While F-SAM's control board was custom designed and the wing requires some fabrication, the rest of the parts are cheap and off the shelf. The total weight of F-SAM is just 69g, of which nearly 40% is battery, yielding a flight time of about 16 minutes. If you look closely, you'll also see a teeny little carbon fiber leg of sorts that keeps the prop up above the ground, enabling the ground takeoff behavior without contacting the ground.
You can find the entire F-SAM paper open access here, but we also asked the authors a couple of extra questions.
IEEE Spectrum: It looks like you explored different materials and combinations of materials for the flexible wing structure. Why did you end up with this mix of balsa wood and plastic?

Shane Kyi Hla Win: The wing structure of a monocopter requires rigidity in order to be controllable in flight. Although it is possible for the monocopter to fly with more flexible materials we tested, such as flexible plastic or polymide flex, they allow the wing to twist freely mid-flight making cyclic control effort from the motor less effective. The balsa laminated with plastic provides enough rigidity for an effective control, while allowing folding in a pre-determined triangular fold.
Can F-SAM fly outdoors? What is required to fly it outside of a motion capture environment?
Yes it can fly outdoors. It is passively stable so it does not require a closed-loop control for its flight. The motion capture environment provides its absolute position for station-holding and waypoint flights when indoors. For outdoor flight, an electronic compass provides the relative heading for the basic cyclic control. We are working on a prototype with an integrated GPS for outdoor autonomous flights.
Would you be able to add a camera or other sensors to F-SAM?
A camera can be added (we have done this before), but due to its spinning nature, images captured can come out blurry. 360 cameras are becoming lighter and smaller and we may try putting one on F-SAM or other monocopters we have. Other possible sensors to include are LiDAR sensor or ToF sensor. With LiDAR, the platform has an advantage as it is already spinning at a known RPM. A conventional LiDAR system requires a dedicated actuator to create a spinning motion. As a rotating platform, F-SAM already possesses the natural spinning dynamics, hence making LiDAR integration lightweight and more efficient.
Your paper says that “in the future, we may look into possible launching of F-SAM directly from the container, without the need for human intervention.” Can you describe how this would happen?
Currently, F-SAM can be folded into a compact form and stored inside a container. However, it still requires a human to unfold it and either hand-launch it or put it on the floor to fly off. In the future, we envision that F-SAM is put inside a container which has the mechanism (such as pressured gas) to catapult the folded unit into the air, which can begin unfolding immediately due to elastic materials used. The motor can initiate the spin which allows the wing to straighten out due to centrifugal forces.
Do you think F-SAM would make a good consumer drone?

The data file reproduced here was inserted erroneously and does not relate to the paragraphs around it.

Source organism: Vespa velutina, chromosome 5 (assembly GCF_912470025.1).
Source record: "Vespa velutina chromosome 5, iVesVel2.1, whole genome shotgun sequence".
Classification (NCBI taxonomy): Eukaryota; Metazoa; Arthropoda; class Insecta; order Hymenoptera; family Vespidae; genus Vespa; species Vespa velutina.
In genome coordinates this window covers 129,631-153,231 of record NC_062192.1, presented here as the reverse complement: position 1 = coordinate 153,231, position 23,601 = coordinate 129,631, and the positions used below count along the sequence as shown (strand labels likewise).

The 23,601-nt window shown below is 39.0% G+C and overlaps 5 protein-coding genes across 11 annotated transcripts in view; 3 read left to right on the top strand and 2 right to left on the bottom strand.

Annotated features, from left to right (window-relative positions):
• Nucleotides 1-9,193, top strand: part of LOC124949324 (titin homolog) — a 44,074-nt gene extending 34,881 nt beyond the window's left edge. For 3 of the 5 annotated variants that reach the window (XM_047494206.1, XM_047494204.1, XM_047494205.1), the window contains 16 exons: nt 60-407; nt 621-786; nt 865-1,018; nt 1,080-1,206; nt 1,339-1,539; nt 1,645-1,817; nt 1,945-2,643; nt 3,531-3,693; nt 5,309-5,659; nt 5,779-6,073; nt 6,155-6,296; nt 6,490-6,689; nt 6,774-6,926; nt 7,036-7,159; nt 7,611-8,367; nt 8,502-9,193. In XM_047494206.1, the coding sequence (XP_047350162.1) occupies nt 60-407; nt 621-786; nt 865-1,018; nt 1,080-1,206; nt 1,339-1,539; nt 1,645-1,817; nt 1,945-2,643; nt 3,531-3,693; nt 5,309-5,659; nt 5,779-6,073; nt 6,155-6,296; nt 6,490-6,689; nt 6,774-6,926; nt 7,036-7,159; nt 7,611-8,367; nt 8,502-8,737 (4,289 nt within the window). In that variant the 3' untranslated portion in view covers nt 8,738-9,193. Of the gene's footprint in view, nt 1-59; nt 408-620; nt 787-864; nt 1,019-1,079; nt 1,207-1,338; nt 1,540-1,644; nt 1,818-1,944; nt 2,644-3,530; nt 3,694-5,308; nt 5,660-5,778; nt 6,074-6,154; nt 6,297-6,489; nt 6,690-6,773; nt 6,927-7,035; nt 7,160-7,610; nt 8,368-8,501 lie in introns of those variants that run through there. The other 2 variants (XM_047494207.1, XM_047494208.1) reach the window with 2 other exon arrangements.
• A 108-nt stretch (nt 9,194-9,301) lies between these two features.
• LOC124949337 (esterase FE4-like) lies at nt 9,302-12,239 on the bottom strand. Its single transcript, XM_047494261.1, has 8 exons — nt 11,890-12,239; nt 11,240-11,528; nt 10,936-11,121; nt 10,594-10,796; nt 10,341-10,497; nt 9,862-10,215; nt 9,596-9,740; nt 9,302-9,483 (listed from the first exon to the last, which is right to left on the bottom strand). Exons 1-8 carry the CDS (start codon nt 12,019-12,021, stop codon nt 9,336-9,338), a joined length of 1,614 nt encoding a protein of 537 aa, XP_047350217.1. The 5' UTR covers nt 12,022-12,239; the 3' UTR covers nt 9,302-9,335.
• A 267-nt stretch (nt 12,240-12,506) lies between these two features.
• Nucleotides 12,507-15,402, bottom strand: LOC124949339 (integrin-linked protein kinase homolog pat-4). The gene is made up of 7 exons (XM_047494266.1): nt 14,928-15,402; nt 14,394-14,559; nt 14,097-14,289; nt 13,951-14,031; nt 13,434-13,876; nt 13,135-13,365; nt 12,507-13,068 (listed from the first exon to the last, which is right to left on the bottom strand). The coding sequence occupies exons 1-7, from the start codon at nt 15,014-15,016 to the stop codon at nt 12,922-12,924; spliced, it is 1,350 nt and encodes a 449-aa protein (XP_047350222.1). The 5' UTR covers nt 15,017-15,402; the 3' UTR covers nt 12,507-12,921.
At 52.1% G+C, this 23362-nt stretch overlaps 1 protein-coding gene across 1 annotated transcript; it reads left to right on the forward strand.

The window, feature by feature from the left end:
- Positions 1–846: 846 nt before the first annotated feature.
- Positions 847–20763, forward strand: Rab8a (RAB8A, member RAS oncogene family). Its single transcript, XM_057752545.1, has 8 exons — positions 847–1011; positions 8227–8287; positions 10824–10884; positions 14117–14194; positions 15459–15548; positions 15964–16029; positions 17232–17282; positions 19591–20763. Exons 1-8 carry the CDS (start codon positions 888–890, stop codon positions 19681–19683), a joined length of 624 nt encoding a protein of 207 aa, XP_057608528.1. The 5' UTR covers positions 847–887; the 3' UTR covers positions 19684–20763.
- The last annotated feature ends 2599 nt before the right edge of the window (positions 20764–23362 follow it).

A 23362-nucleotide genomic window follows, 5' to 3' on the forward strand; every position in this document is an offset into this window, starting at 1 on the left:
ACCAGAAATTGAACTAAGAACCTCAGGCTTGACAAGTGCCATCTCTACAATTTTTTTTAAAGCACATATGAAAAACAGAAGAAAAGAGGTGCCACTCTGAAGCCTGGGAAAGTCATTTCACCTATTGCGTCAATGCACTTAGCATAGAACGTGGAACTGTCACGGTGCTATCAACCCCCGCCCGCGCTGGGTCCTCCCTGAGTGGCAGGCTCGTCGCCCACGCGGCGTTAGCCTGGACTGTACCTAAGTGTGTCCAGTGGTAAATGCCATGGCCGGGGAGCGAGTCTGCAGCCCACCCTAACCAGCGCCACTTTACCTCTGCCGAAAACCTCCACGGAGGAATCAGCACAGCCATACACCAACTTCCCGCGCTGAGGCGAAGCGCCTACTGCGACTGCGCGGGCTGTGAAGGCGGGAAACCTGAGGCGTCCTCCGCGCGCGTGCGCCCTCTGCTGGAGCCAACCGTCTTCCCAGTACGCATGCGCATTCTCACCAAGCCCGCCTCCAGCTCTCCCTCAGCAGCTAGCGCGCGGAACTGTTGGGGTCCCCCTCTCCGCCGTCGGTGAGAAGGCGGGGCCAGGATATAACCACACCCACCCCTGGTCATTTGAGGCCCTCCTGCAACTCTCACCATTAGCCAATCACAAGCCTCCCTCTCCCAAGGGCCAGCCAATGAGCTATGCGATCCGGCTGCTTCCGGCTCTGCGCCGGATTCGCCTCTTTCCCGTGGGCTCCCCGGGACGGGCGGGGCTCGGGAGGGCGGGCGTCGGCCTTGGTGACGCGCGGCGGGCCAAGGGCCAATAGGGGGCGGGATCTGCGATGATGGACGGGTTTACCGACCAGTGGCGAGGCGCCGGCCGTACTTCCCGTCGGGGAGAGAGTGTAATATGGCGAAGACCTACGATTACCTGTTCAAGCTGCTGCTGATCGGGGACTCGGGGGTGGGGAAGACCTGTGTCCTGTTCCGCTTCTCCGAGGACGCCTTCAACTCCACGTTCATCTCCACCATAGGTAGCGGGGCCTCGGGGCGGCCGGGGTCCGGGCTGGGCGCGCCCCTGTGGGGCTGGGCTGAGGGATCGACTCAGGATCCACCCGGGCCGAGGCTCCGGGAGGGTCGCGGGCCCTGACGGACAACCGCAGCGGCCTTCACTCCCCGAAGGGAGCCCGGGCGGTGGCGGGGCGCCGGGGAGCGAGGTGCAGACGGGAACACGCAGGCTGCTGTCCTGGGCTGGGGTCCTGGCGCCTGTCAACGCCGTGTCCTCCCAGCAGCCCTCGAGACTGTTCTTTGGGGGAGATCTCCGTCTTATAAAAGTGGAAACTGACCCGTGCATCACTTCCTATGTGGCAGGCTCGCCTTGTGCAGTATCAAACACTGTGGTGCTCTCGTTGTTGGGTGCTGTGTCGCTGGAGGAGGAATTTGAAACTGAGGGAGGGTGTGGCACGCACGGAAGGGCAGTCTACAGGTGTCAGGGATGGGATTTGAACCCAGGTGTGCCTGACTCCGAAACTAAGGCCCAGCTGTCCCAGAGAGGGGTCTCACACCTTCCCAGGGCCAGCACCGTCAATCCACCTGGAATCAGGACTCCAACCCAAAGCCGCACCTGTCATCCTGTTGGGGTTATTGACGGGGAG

F-SAM could be a good toy but it may not be a good alternative to quadcopters if the objective is conventional aerial photography or videography. However, it can be a good contender for single-use GPS-guided reconnaissance missions. As it uses only one actuator for its flight, it can be made relatively cheaply. It is also very silent during its flight and easily camouflaged once landed. Various lightweight sensors can be integrated onto the platform for different types of missions, such as climate monitoring. F-SAM units can be deployed from the air, as they can also autorotate on their way down, while also flying at certain periods for extended meteorological data collection in the air.
What are you working on next?
We have a few exciting projects on hand, most of which focus on 'do more with less' theme. This means our projects aim to achieve multiple missions and flight modes while using as few actuators as possible. Like F-SAM which uses only one actuator to achieve controllable flight, another project we are working on is the fully autorotating version, named Samara Autorotating Wing (SAW). This platform, published earlier this year in IEEE Transactions on Robotics , is able to achieve two flight modes (autorotation and diving) with just one actuator. It is ideal for deploying single-use sensors to remote locations. For example, we can use the platform to deploy sensors for forest monitoring or wildfire alert system. The sensors can land on tree canopies, and once landed the wing provides the necessary area for capturing solar energy for persistent operation over several years. Another interesting scenario is using the autorotating platform to guide the radiosondes back to the collection point once its journey upwards is completed. Currently, many radiosondes are sent up with hydrogen balloons from weather stations all across the world (more than 20,000 annually from Australia alone) and once the balloon reaches a high altitude and bursts, the sensors drop back onto the earth and no effort is spent to retrieve these sensors. By guiding these sensors back to a collection point, millions of dollars can be saved every year—and also [it helps] save the environment by polluting less. Continue reading